The Golden Gate Bridge stands tall in the distance, an icon of this joining of land and sea. Seagulls rest in the sand, only slightly hindered by my human presence. I hop over the water that reaches the rocks to see the other side of the cove. I am filled with delight and know this is exactly where I need to be at this second, on this day, in this very strange and difficult year.
The overwhelming quiet can be incredibly loud. The slightest bit of activity can jostle the senses, but not enough to wake from the surreal state we all live in now. For many, self awareness has gone out the window in favor of the selfish pact of one. Others form community in attempt to stay connected, but their connection may ultimately do them harm. Many fight for justice, while our so called leadership is a dumpster fire of absolute madness.
The blue sky and birds chirping are simple pleasures which call for one to pause and take notice. I hear you birds, and I will not knowingly harm you.
A pine cone has fallen into an empty parking lot, lost from the tree from which it came. I bend down to visit it. This lot, once full of cars, is now abandoned for the summer and indefinite future. This is the summer that time has new meaning, and our understanding of relationships with one another will be forever changed.
Back on the beach again, the sun is brighter than last time. The air is warm. It is days like this that I wish I knew how to surf. Nothing is more satisfying to me than snorkeling in warm water looking at fish. The water is not warm in northern California, so that does not happen here. I have faltered at ever putting on a wetsuit and embracing these cold waves. That doesn't prevent me from putting my feet in or truly loving this beach.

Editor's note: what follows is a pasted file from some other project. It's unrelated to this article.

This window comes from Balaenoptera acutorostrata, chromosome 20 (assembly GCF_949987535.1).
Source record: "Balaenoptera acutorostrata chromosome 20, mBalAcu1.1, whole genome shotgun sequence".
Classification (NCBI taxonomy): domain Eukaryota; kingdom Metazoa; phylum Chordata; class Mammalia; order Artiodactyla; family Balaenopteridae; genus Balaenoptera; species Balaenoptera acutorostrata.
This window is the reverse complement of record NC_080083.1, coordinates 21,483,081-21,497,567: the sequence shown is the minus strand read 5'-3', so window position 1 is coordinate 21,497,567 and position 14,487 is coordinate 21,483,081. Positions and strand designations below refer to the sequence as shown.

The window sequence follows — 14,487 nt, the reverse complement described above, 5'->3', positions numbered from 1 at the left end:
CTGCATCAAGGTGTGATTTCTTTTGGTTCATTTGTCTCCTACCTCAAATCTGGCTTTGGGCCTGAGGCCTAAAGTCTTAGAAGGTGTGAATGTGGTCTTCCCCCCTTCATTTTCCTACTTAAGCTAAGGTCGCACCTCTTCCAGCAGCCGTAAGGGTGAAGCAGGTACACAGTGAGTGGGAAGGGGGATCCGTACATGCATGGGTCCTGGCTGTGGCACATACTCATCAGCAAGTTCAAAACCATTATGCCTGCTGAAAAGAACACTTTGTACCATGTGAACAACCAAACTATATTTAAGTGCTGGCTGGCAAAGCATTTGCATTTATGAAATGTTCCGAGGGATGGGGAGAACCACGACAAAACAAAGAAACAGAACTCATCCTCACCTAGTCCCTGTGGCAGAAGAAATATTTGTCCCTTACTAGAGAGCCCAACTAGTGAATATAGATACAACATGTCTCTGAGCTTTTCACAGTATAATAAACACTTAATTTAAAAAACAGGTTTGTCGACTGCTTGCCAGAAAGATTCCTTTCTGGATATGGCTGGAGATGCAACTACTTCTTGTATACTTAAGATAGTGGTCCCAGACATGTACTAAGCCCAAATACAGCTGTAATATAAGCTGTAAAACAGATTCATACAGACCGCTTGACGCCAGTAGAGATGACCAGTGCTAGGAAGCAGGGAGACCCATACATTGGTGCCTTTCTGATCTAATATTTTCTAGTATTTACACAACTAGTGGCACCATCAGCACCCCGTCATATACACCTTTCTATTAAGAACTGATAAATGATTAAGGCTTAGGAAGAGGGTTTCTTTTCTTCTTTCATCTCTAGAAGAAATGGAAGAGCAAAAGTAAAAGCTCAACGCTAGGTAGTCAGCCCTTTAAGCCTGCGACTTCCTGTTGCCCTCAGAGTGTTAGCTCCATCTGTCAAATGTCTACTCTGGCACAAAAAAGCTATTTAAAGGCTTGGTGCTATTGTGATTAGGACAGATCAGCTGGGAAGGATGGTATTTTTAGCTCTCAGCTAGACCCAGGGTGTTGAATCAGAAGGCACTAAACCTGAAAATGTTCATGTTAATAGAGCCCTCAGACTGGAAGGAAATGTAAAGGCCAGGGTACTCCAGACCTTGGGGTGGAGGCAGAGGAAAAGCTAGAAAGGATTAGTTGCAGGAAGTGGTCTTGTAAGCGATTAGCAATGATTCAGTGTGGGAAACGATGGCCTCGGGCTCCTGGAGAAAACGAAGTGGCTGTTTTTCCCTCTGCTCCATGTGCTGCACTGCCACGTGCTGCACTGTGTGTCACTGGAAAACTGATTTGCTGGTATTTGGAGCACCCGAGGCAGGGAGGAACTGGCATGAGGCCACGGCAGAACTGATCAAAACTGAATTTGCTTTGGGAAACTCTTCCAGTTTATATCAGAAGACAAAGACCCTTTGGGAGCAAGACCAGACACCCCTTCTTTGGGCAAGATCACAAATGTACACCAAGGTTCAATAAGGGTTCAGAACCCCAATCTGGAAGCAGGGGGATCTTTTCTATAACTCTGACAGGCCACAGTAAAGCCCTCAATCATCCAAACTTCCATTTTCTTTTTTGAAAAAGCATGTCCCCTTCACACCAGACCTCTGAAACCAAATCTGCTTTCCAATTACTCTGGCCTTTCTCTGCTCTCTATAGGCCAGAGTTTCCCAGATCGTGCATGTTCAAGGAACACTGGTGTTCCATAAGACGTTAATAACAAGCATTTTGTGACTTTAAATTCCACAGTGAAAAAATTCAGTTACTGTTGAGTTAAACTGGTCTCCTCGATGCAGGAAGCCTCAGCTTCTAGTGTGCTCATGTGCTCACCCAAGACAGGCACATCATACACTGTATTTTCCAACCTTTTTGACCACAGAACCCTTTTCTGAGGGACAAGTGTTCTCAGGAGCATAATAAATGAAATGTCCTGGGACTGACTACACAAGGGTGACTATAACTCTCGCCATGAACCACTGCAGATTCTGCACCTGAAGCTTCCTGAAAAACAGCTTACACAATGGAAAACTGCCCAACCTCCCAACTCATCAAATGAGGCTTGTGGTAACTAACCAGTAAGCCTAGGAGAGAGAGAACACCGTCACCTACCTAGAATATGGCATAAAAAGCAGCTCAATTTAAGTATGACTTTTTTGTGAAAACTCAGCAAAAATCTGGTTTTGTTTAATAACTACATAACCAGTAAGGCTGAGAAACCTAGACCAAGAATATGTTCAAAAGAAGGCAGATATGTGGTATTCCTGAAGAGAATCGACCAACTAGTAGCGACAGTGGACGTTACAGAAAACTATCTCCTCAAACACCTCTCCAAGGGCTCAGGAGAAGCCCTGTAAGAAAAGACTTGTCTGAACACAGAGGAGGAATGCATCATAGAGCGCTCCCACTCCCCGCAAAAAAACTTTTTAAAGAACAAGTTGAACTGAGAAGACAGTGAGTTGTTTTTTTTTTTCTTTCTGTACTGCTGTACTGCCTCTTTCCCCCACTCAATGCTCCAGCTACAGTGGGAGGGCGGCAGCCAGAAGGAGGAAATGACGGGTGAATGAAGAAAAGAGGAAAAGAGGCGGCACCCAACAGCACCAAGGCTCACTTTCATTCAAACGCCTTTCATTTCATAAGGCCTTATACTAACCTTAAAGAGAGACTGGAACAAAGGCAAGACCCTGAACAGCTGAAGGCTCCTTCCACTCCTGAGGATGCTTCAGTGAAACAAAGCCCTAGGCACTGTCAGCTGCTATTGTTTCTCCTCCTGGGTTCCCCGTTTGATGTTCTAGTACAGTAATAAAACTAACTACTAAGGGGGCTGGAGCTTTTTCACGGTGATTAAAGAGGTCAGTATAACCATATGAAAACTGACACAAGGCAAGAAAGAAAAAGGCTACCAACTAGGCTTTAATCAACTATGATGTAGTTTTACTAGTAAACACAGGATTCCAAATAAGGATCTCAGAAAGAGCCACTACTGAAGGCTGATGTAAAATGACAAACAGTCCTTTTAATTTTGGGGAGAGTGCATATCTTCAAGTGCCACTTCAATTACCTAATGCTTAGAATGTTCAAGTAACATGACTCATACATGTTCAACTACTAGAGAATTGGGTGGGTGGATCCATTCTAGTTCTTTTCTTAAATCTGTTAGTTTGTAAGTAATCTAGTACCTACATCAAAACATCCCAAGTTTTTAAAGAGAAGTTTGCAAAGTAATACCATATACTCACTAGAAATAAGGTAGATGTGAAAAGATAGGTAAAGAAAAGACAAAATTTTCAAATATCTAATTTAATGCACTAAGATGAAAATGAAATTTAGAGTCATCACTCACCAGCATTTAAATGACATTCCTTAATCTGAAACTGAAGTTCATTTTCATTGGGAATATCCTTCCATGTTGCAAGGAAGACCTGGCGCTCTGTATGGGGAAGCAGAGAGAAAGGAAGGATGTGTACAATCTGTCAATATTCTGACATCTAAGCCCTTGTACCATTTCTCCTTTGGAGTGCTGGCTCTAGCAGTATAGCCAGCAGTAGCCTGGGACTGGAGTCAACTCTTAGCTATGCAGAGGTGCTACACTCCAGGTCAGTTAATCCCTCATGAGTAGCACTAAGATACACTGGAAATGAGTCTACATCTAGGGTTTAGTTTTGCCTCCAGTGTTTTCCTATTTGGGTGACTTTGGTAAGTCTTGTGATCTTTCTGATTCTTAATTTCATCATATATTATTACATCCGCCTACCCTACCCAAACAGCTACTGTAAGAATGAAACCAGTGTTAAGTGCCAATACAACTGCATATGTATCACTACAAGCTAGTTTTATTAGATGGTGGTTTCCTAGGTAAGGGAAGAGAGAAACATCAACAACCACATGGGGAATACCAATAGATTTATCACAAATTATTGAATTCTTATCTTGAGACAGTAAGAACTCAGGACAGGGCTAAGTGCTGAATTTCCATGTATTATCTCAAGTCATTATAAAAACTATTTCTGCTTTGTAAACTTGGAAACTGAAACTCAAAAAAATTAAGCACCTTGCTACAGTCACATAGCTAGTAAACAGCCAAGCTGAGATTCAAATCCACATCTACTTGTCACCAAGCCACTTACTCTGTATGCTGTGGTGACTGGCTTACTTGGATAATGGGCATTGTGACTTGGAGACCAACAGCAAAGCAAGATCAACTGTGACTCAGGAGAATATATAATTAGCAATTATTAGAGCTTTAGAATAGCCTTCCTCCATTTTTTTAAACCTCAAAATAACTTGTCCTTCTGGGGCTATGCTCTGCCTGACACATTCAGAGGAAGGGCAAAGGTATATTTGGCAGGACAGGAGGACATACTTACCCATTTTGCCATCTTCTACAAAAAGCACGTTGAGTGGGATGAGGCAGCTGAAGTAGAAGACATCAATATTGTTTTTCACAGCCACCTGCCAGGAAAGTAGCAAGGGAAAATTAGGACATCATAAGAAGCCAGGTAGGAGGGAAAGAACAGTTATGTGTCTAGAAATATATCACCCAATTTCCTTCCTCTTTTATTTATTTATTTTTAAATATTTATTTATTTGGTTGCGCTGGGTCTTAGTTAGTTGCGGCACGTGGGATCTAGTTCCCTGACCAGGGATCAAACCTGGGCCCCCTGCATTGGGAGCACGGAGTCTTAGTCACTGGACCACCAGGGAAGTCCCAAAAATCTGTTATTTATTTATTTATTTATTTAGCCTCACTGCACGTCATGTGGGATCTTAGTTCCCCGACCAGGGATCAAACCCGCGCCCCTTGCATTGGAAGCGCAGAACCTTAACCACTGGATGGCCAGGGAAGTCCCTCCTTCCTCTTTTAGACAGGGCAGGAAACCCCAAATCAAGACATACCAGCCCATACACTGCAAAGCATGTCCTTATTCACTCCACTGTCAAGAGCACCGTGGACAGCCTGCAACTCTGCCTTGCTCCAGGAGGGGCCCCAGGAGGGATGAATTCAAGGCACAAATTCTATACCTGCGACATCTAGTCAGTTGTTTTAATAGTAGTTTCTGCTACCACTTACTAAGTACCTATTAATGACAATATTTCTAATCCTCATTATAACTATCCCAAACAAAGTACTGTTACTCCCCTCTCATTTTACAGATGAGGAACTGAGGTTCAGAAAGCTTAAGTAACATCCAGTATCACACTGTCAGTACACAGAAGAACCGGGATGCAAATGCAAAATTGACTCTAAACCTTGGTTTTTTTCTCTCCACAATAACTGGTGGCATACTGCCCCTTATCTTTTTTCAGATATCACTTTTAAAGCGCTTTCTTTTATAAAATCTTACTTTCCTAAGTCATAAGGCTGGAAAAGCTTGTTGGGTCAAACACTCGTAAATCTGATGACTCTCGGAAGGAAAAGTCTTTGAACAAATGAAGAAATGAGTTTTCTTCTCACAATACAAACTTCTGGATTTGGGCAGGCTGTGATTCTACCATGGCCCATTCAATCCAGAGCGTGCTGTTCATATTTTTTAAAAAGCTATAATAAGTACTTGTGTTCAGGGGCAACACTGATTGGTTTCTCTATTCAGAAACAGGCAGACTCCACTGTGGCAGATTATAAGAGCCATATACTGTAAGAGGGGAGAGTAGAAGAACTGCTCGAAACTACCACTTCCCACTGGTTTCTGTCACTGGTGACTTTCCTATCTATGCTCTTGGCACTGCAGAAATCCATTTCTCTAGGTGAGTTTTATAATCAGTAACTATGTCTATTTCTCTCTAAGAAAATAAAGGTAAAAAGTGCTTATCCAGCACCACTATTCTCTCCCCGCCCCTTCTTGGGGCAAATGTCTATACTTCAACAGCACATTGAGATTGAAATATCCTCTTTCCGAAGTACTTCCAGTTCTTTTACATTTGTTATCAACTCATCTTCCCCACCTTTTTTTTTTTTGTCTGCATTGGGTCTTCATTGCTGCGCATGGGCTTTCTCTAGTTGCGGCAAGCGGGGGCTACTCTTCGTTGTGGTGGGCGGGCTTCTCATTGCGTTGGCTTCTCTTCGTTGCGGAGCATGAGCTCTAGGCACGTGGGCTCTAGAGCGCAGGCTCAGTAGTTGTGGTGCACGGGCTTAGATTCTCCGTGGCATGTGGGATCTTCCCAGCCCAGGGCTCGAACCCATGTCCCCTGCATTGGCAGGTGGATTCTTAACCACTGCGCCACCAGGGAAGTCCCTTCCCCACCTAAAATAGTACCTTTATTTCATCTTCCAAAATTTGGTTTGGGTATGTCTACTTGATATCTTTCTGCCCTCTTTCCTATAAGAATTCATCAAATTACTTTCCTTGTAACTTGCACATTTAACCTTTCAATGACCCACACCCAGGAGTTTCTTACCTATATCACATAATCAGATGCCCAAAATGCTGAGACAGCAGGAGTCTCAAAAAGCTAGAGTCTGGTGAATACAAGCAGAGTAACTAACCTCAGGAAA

I have lost a camera to the salt water on the East Coast. I've had one stolen from me while out taking photos on my bicycle. It was a crime that I was never able to report. I like to believe that young man is now a photographer, even though I know he probably is not. I've dropped other cameras with frequency enough to cause dings and scrapes, but not enough to hinder my picture taking ability. Today, my wrist strap gives way and my camera hits the beach in a fit of clicking. Sand permeates the lens and that is the end of this all too delicate picture taking device. At least I had already been looking toward getting a new one.
Due to the constraints of social distancing during the virus, the lingering, the mind wandering, the carefree enjoyment is short. These things are cherished to the extent that I am able to cherish them at this point and time. I continue to hang on to hope for what knowledge and good can be gained from passing the crossroads of pandemic and protest.
My legs feel wobbly and my knee aches. I crisscross the streets and sidewalks to keep the distance. This distance weighs on my mental state. I fight this and keep walking (limping), disposition in tact. Eyes darting left and right, up and down, I take pictures, breathing through thick fabric. There is an absence of activity that usually fills these summer months. The humans are getting restless.
I get lost, but not so lost I cannot find my way back. Adrift, in place and state of mind - this is how I process being. I find beauty and darkness and the balance between. Vibrancy of color imprints on my mind, saved for when the fog rolls in.
THE DISQUIETED QUIET
photography and writing